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Mt Buffalo sallee
Eucalyptus mitchelliana.jpg
Scientific classification
  • Eucalyptus mitchelli Cambage orth. var.
  • Eucalyptus mitchellii Cambage nom. illeg.
  • Eucalyptus stellulata var. alpina Ewart
Eucalyptus mitchelliana detail, Mt Buffalo Nat Pk, jjron, 09.05.2013
detail of bark, leaves, buds, and fruit
Eucalyptus mitchelliana leaves, Mt Buffalo Nat Pk, jjron, 13.03.2005
leaves at Bents Lookout, Mt Buffalo

Eucalyptus mitchelliana, commonly known as Buffalo sallee, Mt Buffalo sallee or Mount Buffalo gum, is a species of small tree or mallee that is endemic to part of the Mount Buffalo plateau in Victoria. It has smooth bark, linear to lance-shaped leaves, flower buds in clusters of between seven and eleven, white flowers and cup-shaped to more or less spherical fruit.


Eucalyptus mitchelliana is a tree or mallee that typically grows to a height of 15 m (49 ft) and forms a lignotuber. It has smooth, grey to light grey or sometimes green bark, shedding in patches or strips to give the bark a mottled appearance. Young plants and coppice regrowth have leaves arranged that are in opposite pairs and lance-shaped to curved, 65–115 mm (2.6–4.5 in) long and 9–20 mm (0.35–0.79 in) wide tapering to a very short petiole. Adult leaves are arranged alternately, the same glossy green on both sides, linear to lance-shaped or curved, 75–150 mm (3.0–5.9 in) long and 6–20 mm (0.24–0.79 in) wide on a petiole 8–21 mm (0.31–0.83 in) long. The flower buds are arranged in star-like clusters of seven, nine or eleven in leaf axils on an unbranched peduncle 1–5 mm (0.039–0.197 in) long, the individual buds sessile. Mature buds are spindle-shaped, 7–10 mm (0.28–0.39 in) long and 3–4 mm (0.12–0.16 in) wide with a conical to horn-shaped operculum. Flowering occurs between November and January and the flowers are white. The fruit is a woody, cup-shaped to shortened spherical capsule 5–7 mm (0.20–0.28 in) long and wide with the valves near rim level or below it.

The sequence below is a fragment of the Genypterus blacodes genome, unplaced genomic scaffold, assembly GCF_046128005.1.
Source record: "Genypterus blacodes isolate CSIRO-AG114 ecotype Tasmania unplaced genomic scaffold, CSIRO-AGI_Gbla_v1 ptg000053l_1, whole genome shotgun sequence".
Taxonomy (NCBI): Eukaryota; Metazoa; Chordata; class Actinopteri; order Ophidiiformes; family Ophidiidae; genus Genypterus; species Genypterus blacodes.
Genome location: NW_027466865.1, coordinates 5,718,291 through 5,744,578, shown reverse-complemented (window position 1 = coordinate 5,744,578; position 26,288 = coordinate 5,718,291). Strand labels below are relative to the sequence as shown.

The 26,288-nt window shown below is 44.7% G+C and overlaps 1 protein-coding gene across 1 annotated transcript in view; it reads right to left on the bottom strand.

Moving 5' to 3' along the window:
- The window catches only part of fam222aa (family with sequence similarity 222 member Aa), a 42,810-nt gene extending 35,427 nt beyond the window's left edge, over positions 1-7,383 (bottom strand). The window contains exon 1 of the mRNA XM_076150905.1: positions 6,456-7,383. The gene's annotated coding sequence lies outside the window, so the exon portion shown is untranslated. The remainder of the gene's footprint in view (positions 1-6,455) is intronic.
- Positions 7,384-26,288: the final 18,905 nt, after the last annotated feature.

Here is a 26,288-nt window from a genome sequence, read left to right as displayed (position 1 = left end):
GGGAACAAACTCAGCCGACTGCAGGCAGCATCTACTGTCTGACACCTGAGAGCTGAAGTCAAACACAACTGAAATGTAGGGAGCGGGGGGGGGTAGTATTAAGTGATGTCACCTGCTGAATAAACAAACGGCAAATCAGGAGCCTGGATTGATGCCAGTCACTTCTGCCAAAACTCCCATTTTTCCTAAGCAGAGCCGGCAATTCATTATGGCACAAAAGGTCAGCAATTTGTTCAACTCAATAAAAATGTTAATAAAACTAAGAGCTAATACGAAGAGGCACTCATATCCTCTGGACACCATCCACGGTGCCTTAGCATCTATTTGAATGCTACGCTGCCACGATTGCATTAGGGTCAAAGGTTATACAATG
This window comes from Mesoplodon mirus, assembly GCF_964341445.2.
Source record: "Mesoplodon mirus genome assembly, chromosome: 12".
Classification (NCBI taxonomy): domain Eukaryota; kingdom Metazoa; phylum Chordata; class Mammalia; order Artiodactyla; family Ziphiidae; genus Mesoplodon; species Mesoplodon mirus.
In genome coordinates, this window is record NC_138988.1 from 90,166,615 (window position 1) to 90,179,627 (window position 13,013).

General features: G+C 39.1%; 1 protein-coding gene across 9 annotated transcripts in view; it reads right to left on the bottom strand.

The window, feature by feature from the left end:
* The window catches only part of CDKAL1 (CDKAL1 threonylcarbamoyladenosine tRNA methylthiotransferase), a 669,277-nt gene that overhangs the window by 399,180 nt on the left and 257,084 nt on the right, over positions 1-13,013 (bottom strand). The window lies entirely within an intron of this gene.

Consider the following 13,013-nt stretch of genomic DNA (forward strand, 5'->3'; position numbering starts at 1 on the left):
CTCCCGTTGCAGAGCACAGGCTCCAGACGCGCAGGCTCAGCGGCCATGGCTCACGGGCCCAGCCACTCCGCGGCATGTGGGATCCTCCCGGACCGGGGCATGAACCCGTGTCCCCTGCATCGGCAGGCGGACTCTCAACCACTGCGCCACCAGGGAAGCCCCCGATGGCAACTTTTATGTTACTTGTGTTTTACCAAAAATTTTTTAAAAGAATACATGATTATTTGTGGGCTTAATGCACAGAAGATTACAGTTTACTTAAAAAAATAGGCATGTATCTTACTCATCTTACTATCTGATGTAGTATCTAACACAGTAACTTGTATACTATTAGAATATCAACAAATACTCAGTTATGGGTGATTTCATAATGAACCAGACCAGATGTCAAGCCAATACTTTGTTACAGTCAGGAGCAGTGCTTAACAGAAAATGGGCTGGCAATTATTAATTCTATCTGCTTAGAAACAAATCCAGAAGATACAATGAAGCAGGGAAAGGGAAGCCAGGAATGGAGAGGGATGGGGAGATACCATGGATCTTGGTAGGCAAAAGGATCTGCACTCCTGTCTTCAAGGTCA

Taxonomy and naming

Eucalyptus mitchelliana was first formally described in 1919 by Richard Hind Cambage in the Journal and Proceedings of the Royal Society of New South Wales, although he initially gave it the name E. mitchelli, a name previously given to a fossil species and therefore an illegitimate name. The specific epithet honours "the late Sir Thomas Livingstone Mitchell, Surveyor General, who collected many native plants, and was the second explorer to pass Mount Buffalo".

Distribution and habitat

Mt Buffalo sallee is endemic to the subalpine zone of the Mount Buffalo where it is locally common in a restricted area on the northern and north-eastern rim of the plateau, growing between massive granite rocks on the edge of slopes. Only three populations are known.


Both E. mitchelliana and the similar snow gum E. pauciflora grow in almost pure stands on the Mt Buffalo plateau. Buffalo sallee grows in dry, shallow soils in exposed situations, often exposed to harsh north-easterly winds. It has been suggested that disturbance may be required for populations of this species to become established.

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